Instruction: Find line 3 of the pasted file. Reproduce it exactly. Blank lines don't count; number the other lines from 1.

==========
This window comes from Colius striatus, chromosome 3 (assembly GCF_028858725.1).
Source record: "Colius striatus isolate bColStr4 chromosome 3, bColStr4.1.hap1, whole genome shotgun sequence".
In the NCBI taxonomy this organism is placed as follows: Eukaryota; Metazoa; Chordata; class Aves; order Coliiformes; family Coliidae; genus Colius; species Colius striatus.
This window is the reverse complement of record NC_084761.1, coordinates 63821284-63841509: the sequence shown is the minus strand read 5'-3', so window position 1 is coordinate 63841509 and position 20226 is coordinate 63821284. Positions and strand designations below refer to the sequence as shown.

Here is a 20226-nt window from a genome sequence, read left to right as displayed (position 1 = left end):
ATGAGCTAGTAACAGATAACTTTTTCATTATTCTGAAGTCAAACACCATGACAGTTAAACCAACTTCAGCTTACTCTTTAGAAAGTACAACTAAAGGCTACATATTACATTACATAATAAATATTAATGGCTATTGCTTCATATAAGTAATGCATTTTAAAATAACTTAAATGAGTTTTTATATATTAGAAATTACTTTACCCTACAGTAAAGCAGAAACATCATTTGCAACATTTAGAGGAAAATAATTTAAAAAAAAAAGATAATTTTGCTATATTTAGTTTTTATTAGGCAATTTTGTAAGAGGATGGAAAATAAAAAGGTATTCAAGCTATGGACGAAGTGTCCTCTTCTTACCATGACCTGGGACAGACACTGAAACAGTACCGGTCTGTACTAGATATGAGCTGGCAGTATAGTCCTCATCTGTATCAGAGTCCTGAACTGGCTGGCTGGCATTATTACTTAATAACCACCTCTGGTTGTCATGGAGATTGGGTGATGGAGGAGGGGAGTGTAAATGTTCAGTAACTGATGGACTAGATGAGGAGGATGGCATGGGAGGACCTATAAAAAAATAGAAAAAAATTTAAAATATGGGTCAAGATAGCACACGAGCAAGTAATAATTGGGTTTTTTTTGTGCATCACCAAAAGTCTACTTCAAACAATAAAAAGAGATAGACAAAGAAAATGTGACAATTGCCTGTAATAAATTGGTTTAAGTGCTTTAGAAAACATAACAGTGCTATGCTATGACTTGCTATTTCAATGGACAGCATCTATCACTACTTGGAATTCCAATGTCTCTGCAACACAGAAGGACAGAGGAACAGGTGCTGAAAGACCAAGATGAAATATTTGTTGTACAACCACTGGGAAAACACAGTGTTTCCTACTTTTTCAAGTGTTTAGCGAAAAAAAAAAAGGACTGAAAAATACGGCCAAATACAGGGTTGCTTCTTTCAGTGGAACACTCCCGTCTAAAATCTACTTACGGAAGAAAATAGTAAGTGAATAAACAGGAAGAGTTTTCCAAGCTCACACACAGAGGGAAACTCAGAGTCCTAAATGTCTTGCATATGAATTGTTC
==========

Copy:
In the NCBI taxonomy this organism is placed as follows: Eukaryota; Metazoa; Chordata; class Aves; order Coliiformes; family Coliidae; genus Colius; species Colius striatus.